There were other incidents at the prison before July in which “incidental contact” with prison elevator doors caused them to open contrary to the way they were designed. Each of the defendants were notified of these prior incidents, but none performed any investigation, repairs or corrections as a result.
The elevator door was equipped with a “wholly inadequate” and “undersized” guide/gibs — devices that help keep elevator doors in their tracks — which “played a direct role” in the failure of the door on July 18.
Under its contract, Schindler was required to keep the elevator in safe and reliable operating condition, use original equipment manufacturer’s parts and provide a written maintenance program tailored to specific building and environment needs.
This meant the company was supposed to inspect, lubricate, clean, adjust and, if warranted, repair or replace the following components that played a role in the death: elevator door operators, hangers, contacts, protective devices; car safety mechanisms; hoistway door interlocks and hangers; bottom door guides; and auxiliary closing devices.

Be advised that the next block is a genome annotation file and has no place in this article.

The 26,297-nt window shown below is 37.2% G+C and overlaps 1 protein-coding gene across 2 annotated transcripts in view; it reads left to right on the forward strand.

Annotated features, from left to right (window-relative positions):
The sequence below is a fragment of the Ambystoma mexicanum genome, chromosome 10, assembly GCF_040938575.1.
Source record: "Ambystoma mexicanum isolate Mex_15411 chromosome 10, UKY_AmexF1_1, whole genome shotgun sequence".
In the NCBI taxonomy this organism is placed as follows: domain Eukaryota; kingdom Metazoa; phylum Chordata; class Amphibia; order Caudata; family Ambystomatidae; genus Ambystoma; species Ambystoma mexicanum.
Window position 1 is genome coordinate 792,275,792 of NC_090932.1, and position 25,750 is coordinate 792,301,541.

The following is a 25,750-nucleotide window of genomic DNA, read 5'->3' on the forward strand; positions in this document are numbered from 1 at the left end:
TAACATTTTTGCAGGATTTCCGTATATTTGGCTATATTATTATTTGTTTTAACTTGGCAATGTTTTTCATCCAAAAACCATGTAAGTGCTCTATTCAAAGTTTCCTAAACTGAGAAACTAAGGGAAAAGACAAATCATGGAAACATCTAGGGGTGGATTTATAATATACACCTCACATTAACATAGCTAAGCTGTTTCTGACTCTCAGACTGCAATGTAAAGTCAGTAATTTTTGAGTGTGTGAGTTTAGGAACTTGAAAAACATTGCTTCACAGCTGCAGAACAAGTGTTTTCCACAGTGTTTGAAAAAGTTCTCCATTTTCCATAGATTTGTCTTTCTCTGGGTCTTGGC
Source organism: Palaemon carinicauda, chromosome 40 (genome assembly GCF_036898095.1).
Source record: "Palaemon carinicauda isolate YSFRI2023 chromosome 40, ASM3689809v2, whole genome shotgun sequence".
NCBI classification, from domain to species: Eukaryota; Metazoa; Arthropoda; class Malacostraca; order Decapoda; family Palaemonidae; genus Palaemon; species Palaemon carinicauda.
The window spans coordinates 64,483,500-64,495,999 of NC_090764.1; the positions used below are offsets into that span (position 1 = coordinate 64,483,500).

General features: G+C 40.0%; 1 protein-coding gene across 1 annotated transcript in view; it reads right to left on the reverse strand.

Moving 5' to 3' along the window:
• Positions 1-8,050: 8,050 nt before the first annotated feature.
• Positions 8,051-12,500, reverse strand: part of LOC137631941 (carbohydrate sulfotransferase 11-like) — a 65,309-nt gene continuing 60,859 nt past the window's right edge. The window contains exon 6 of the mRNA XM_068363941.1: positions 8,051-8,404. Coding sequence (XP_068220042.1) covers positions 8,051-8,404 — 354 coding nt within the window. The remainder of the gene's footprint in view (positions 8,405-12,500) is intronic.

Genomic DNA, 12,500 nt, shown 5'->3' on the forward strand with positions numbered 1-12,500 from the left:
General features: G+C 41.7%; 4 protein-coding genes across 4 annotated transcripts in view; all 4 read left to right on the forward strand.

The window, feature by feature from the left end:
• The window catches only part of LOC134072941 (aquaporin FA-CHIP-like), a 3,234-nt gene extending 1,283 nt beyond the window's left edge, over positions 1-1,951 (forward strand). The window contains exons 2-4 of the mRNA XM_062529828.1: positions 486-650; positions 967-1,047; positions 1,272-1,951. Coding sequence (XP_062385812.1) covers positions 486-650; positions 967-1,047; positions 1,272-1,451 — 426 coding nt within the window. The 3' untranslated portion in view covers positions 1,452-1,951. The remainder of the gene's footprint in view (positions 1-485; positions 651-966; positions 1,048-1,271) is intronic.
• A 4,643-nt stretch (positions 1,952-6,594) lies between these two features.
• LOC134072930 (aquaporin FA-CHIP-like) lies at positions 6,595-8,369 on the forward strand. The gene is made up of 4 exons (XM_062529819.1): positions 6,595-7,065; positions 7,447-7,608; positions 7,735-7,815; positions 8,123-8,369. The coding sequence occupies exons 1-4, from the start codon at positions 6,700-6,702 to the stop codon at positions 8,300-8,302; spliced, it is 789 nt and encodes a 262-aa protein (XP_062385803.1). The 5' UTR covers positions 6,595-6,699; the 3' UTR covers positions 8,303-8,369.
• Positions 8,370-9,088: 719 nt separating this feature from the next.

Schindler “performed shoddy, heedless, maintenance and repairs, inadequate maintenance inspections, ignored known defects, and utilized improper replacement parts.”
For example, the complaint says Schindler did not use an appropriate Otis guide/gib and instead opted for a “cheap replacement part as a cost-saving measure.” It also accused Schindler of using “cheap drywall screws” to attach the guide/gib to the door instead of the appropriate metal fastening screws.
Schindler Elevator spokesperson Kim Hoskins released this statement Friday:
“Schindler regrets whenever anyone is injured in connection with equipment it maintains. It has fully cooperated with the local police and state inspection authorities in their respective investigations into this unfortunate incident since it occurred. Schindler will vigorously defend itself and strongly denies the claims made in this lawsuit.”